“Let’s say you've got 20 minutes before your next meeting. And you're like, ‘right, I've got 20 minutes what I'm going to do with this?’ What most people will do is open up their laptops and go to their inboxes. And there are like 500 emails in the inbox, you know half of them are unread, and you think, ‘I'll do that later.’ The average person reads the same email 3.7 times before action. What most people do is spend about 12 to 15 minutes looking for something to do, meaning that that person will only be in flow for four or five minutes, before their meeting notification pops up again.”
But citing a PEP teaching, the group recommends setting up your system so that the default application that appears is your calendar or task list. By making this slight adjustment to your digital environment, the brain hasn’t been given the opportunity to find novelty but hasn’t been overstimulated either, allowing us to be intentional with the task we choose to tackle, thus increasing the odds of going into flow for longer.
Other productivity tips mentioned include:
Batching: Many of us have communication flying in and out, some of which could very well be the same person over the course of a day. Instead of disrupting one another’s flow multiple times a day, Burke recommends batching everything that needs to be discussed and, from there, tackling all the items you want to talk to someone about in one go.
Channel categorisation: If you think about all the tools and software you use at work at the moment, chances are every channel and software evokes the same sort of inner panic within. With that, Burke recommends having different channel tiers in terms of urgency. “This way, you can have these channel agreements so everyone knows the right level of importance and the level of urgency, so you're choosing the right channel to get the right reaction."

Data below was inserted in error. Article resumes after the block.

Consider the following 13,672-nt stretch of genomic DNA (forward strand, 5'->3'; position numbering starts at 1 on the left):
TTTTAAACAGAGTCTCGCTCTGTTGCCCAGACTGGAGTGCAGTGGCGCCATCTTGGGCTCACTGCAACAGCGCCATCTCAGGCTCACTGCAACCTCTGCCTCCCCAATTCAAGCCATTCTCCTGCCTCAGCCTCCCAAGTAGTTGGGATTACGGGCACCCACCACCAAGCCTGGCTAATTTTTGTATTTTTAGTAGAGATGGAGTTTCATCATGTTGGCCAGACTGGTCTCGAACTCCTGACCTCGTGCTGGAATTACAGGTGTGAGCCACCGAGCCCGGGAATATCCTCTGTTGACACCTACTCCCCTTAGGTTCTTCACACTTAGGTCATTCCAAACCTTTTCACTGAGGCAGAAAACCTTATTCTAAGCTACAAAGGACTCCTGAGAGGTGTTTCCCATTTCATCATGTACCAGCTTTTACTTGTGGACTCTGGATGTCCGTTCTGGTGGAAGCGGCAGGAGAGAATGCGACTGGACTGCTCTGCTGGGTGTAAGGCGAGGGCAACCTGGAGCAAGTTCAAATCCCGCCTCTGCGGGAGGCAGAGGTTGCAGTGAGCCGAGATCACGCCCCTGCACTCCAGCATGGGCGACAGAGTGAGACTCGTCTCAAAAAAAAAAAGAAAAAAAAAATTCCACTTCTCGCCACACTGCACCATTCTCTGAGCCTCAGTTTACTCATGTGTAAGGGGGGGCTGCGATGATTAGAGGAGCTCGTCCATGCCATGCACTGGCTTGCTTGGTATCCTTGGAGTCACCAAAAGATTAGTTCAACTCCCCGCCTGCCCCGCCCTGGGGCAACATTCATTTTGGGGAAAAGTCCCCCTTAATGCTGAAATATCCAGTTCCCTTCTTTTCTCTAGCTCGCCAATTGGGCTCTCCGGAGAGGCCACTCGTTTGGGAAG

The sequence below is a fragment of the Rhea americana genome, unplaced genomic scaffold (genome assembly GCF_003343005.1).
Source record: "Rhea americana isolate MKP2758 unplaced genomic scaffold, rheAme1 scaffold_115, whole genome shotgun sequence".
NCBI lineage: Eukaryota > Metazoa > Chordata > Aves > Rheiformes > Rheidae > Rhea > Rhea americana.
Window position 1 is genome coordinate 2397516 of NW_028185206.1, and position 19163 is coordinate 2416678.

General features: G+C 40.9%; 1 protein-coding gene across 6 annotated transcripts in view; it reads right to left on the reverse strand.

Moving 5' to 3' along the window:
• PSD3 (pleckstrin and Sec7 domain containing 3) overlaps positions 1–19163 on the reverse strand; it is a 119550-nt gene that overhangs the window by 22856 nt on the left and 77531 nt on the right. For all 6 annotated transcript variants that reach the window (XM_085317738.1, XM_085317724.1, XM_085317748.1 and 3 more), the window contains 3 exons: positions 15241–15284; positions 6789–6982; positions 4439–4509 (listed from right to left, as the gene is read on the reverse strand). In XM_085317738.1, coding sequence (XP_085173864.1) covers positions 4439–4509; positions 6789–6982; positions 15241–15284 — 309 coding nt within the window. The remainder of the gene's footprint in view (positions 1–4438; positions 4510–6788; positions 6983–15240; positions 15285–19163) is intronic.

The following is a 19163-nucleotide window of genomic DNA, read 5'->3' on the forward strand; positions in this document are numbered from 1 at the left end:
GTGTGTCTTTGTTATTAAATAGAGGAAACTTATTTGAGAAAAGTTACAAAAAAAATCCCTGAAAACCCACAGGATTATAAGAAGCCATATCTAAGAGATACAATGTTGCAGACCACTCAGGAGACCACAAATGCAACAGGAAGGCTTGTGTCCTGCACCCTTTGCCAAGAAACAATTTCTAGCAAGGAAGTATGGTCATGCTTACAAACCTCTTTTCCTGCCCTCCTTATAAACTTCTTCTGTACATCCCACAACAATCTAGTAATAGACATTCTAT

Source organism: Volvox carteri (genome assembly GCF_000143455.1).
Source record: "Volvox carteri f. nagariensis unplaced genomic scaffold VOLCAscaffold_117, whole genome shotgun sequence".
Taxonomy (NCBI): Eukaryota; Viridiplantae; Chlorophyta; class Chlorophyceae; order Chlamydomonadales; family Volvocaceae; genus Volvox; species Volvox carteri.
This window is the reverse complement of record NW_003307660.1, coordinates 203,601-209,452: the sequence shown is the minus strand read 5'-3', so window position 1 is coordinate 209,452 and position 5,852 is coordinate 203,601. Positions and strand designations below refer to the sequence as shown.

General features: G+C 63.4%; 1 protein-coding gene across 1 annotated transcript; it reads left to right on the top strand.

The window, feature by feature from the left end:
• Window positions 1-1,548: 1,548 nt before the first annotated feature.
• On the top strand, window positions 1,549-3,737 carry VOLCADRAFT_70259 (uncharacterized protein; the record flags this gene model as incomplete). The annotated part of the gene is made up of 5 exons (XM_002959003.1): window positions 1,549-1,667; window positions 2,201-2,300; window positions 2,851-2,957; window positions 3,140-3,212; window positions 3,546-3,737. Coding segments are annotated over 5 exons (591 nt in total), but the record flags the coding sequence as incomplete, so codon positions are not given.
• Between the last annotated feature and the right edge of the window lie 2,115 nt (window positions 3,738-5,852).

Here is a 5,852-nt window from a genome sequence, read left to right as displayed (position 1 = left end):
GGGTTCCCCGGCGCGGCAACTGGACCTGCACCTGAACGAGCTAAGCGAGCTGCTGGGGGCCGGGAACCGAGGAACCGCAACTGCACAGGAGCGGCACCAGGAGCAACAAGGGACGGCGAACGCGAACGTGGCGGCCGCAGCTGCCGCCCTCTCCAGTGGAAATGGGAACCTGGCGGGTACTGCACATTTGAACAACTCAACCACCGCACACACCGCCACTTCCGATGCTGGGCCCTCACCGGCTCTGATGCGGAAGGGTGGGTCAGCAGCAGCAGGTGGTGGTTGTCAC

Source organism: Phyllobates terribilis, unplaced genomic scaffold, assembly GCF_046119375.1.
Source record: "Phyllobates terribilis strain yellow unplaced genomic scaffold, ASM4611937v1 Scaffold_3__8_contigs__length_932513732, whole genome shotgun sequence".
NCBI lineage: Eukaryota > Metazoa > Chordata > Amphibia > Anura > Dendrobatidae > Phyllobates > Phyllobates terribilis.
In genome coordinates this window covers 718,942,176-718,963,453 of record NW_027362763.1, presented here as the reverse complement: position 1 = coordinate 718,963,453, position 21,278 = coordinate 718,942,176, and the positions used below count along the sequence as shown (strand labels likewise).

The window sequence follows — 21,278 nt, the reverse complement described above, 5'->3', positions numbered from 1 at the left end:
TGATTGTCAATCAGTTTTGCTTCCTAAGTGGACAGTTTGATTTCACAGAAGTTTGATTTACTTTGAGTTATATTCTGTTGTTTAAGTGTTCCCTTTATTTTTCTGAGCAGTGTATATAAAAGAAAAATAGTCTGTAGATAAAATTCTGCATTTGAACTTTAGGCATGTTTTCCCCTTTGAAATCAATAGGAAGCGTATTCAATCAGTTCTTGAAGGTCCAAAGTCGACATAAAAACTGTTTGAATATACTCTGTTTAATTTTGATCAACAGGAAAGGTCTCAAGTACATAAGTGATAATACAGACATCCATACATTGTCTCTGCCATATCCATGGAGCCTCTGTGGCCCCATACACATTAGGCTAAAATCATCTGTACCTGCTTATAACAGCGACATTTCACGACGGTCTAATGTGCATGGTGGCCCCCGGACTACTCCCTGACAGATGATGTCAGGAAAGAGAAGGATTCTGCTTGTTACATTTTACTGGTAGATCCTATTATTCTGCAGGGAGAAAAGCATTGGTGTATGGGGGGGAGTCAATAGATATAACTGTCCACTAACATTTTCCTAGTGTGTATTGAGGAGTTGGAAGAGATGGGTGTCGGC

Even with these productivity hacks and tips provided by Burke and his team, he asserts that for any true and meaningful change to take place, paradigm shifts at both an individual as well as organisational level must take place.
At the individual level, Burke states that the need to be constantly busy and in control is actually less beneficial to people than they may realise.
“I call it the ‘busy’ badge of honour,” begins Burke, “and many people think that if I'm ‘busy,’ I’m valuable. And, it’s quite part of the mainstream now. If you ask someone, ‘How's work?’ the default answer is, ‘I'm really busy.’ But there needs to be a separation between busy and true value added.”
Within teams, “the need for control is another thing that I find holds a lot of teams back from becoming high-performing teams. That need to be able to control things, have an influence on an outcome, be involved, make a decision … it not only slows the organisation down, but it also leads to you really bottlenecking yourself."
“If you can empower other people rather than make it a competition about ‘who achieved more?’ It’s much healthier because now you don’t have 15 different individuals trying to prove value to one another; instead, everyone is getting together and working toward one common and larger objective.”
Speaking on this at an organisational level, Burke explains that through witnessing both startups and large corporates at his growth consultancy Point16, he started to notice that “there was a lot of burnout. Let’s say a tech startup, and they go from raise to raise, and it's extremely unsustainable. The staff need to meet their KPIs to raise more capital, and so what a lot of C-suites will do is work the people to the bone."
At a corporate level, people get bonuses, and a significant part of people's income is predicated on very specific outcomes at specific dates – profits, share prices, and so on. So because so much emphasis was put on the outcomes and decisions were made for a short period in mind, we were finding that there wasn’t a lot of long-term thinking or behaviours being put in place.
And so what our team started working on was how, instead of looking for those peaks and troughs, if you look for a sustainable, very solid strategy and implementation of that with your people – it’s a lot more sustainable.
We call it capitalism 2.0.”
If you are interested in learning more about Point16 or PEP Worldwide, check out the company’s website here. Learn more and connect with Mike Burke here.
Click here to download the presentation from the recent webinar titled, 'How to own your time better in a post COVID world'